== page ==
\14\ The bulletin can be found at: https://www.consumerfinance.gov/documents/6848/bcfp_bulletin-2018-01_changes-to-supervisory-communications.pdf.
---------------------------------------------------------------------------

    Matters Requiring Attention (MRAs) will continue to be used by the 
Bureau to communicate to an institution's Board of Directors, senior 
management, or both, specific goals to be accomplished in order to 
correct violations of Federal consumer financial law, remediate harmed 
consumers, and address weaknesses in the compliance management system 
(CMS) that the examiners found are directly related to violations of 
Federal consumer financial law.
    A new findings category--Supervisory Recommendations (SRs)--will be 
used by the Bureau to recommend actions for management to consider 
taking if it chooses to address the Bureau's supervisory concerns 
related to CMS. SRs will be used when the Bureau has not identified a 
violation of Federal consumer financial law, but has observed 
weaknesses in CMS.
    Neither MRAs nor SRs have been or are legally enforceable. The 
Bureau will, however, consider an institution's response in addressing 
identified violations of Federal consumer financial law, weaknesses in 
CMS, or other noted concerns when assessing an institution's compliance 
rating, or otherwise considering the risks that an institution poses to 
consumers and to markets. These risk considerations may be used by the 
Bureau when prioritizing future supervisory work or assessing the need 
for potential enforcement action.
4.1.2 Statement on Supervisory Practices Regarding Financial 
Institutions and Consumers Affected by a Major Disaster or Emergency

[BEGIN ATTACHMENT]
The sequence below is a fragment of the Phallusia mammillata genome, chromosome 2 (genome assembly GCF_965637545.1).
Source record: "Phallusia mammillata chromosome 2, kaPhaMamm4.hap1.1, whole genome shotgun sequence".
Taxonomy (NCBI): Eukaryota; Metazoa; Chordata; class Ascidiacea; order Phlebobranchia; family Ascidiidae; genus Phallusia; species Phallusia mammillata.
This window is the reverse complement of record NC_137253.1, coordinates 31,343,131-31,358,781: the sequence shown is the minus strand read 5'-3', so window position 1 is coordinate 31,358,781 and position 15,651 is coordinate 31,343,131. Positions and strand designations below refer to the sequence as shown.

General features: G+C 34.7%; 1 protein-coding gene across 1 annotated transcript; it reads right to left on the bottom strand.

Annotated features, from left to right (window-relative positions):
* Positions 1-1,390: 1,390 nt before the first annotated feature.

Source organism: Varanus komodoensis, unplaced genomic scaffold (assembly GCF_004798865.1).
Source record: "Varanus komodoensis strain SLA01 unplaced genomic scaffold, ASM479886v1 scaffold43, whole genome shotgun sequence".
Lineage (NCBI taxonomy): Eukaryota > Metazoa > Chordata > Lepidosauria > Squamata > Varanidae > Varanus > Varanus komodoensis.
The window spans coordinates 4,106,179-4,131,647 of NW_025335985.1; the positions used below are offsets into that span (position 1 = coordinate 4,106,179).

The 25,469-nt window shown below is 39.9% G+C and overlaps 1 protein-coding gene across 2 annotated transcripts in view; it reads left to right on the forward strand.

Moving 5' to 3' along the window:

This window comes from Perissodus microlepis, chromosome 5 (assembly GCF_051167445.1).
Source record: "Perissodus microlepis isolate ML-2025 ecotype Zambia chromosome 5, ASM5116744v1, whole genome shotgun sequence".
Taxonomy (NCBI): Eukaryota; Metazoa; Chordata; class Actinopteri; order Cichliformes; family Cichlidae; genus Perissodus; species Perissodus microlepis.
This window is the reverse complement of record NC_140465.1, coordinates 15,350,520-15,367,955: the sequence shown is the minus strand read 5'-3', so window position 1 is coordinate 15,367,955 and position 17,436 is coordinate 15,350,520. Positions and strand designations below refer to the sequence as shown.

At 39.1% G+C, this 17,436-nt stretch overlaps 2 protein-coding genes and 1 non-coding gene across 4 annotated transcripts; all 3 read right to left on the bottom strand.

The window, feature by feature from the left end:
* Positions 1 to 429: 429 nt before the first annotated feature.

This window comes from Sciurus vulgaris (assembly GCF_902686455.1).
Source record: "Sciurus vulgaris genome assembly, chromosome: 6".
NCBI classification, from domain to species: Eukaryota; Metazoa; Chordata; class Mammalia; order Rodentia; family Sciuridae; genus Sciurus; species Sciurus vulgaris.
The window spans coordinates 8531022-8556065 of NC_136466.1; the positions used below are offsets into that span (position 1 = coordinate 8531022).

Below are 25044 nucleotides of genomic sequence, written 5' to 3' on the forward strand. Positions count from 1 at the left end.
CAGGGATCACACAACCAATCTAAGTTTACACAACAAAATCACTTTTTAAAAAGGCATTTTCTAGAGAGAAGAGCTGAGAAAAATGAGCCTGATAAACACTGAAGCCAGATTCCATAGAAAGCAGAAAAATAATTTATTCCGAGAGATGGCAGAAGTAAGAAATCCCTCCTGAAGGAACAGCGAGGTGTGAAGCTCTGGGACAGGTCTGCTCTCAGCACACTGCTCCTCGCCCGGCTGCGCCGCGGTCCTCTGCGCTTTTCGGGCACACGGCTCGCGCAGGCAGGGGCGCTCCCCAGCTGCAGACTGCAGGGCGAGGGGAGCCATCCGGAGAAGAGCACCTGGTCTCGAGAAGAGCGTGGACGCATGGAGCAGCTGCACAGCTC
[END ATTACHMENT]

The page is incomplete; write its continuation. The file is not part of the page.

On September 14, 2018, the Bureau issued a statement \15\ 
highlighting the existing laws and regulations that can provide 
supervised entities regulatory flexibility to take certain actions that 
can benefit consumers in communities under stress and hasten recovery 
in light of major disasters or emergencies. In the statement, the 
Bureau also noted that it will consider the impact of major disasters 
or emergencies on supervised entities themselves when conducting 
supervisory activities.
---------------------------------------------------------------------------

    \15\ The full statement can be found at: https://www.consumerfinance.gov/documents/6837/bcfp_statement-on-supervisory-practices_disaster-emergency.pdf.
---------------------------------------------------------------------------

4.1.3 Interagency Statement on the Role of Supervisory Guidance
    On September 11, 2018, the Bureau, along with the Board of 
Governors of the Federal Reserve System, the Federal Deposit Insurance 
Corporation, the National Credit Union Administration, and the Office 
of the Comptroller of the Currency issued a joint statement \16\ 
explaining the role of supervisory guidance and describing the 
agencies' approach to supervisory guidance.

[[Page 9767]]

Among other things, the joint statement confirms that supervisory 
guidance does not have the force and effect of law, and the agencies do 
not take enforcement actions based on supervisory guidance. The joint 
statement also explains that supervisory guidance outlines the 
agencies' supervisory expectations or priorities and articulates the 
agencies' general views regarding appropriate practices for a given 
subject area.
---------------------------------------------------------------------------

    \16\ The Interagency Statement can be found at: https://www.consumerfinance.gov/documents/6830/interagency-statement_role-of-supervisory-guidance.pdf.
---------------------------------------------------------------------------

4.1.4 Updates to HMDA Small Entity Compliance Guide
    On October 30, 2018, the Bureau updated the HMDA Small Entity 
Compliance Guide to reflect changes made by section 104(a) of the